Featured City Eureka
Photo By Royalbroil - Own work, CC BY-SA 3.0,
Local Photographer Penny Brooks
Eureka likes to be known as a small town with a big heart. Until 1904, it was a treacherous trip up the Kootenai River to get to this area. In 1904, the Great Northern Railroad rebuilt part of the railroad through the Tobacco Valley making it more accessible and easier to get products in and out of the area. The timber industry flourished until about the 1930s when the Eureka Lumber Company closed down and the economy became almost dormant. Following the war, the lumber industry picked up again. With new machines, loggers were able to reach timber that had previously been inaccessible. Additionally, because of the industry being virtually dormant for a couple of decades, the regrowth of trees resulted in an abundance of trees, especially Douglas Firs. Through the 1950s and 1960s Christmas trees left the valley by the train load, so many that Eureka became known as the Christmas tree capitol of the world.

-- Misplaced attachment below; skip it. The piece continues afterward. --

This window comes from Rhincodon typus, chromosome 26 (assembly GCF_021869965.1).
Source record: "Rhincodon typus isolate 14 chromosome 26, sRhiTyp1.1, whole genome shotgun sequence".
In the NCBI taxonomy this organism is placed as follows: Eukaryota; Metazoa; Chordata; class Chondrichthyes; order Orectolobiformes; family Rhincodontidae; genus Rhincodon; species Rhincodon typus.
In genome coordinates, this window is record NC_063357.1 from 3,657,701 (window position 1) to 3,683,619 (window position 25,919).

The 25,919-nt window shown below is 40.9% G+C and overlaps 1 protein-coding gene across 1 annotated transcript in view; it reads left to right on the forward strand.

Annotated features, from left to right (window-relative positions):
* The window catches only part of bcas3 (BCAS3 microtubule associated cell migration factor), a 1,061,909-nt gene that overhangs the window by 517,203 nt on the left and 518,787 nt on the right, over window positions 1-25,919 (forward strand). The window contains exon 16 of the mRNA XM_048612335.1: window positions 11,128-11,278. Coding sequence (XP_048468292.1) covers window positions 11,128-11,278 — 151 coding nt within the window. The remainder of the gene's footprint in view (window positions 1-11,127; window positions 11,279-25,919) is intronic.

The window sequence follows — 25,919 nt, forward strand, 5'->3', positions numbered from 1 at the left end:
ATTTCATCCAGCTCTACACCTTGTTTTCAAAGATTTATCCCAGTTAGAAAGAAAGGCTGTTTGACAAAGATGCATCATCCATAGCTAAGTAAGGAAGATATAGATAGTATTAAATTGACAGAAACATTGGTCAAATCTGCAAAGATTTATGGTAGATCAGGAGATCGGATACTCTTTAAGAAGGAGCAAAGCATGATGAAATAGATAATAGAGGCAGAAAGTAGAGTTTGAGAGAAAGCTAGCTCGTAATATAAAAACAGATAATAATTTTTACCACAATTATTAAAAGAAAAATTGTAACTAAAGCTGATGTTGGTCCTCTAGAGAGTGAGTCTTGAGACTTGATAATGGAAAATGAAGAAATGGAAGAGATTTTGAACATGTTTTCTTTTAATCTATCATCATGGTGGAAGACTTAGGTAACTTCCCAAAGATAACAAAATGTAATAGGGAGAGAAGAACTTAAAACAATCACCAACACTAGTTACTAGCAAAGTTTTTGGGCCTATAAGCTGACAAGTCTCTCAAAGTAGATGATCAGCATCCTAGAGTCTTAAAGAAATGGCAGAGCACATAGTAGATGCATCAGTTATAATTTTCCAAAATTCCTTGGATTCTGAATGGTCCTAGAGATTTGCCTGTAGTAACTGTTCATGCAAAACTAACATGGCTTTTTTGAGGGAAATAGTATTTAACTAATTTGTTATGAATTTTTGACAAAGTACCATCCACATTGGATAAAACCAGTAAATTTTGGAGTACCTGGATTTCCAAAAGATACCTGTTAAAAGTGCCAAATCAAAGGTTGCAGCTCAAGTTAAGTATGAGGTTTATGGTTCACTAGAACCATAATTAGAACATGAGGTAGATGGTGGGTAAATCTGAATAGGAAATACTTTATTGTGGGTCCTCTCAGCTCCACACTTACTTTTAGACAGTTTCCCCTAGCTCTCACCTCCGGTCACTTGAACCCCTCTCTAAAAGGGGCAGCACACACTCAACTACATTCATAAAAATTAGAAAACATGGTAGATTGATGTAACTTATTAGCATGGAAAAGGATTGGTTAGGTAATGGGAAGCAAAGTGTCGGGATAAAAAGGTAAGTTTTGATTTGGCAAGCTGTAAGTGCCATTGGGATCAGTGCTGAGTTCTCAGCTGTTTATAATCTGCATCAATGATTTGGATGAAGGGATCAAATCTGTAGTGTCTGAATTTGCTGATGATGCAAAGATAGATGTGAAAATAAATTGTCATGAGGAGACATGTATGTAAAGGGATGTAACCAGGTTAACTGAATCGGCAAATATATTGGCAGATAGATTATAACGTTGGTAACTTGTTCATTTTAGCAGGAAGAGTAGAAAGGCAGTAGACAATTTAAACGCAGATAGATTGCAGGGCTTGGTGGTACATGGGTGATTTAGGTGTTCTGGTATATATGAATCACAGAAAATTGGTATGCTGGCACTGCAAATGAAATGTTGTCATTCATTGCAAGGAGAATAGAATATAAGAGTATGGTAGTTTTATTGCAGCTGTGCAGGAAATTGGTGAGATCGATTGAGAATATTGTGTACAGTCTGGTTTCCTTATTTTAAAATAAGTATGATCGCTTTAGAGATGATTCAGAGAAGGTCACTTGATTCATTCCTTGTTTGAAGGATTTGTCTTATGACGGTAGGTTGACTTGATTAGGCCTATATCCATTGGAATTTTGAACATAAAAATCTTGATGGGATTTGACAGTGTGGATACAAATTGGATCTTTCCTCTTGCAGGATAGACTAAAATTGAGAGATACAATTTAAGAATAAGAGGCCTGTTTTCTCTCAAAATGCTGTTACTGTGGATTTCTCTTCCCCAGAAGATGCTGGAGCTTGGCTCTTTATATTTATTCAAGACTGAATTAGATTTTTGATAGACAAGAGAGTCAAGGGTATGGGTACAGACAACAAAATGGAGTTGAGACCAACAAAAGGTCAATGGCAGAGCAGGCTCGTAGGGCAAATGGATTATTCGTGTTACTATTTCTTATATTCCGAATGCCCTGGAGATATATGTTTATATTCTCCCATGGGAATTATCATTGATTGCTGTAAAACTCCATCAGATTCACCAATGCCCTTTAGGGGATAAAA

Today the lumber industry is virtually gone and Eureka is dependent upon tourism because of its nature and unspoiled beauty.
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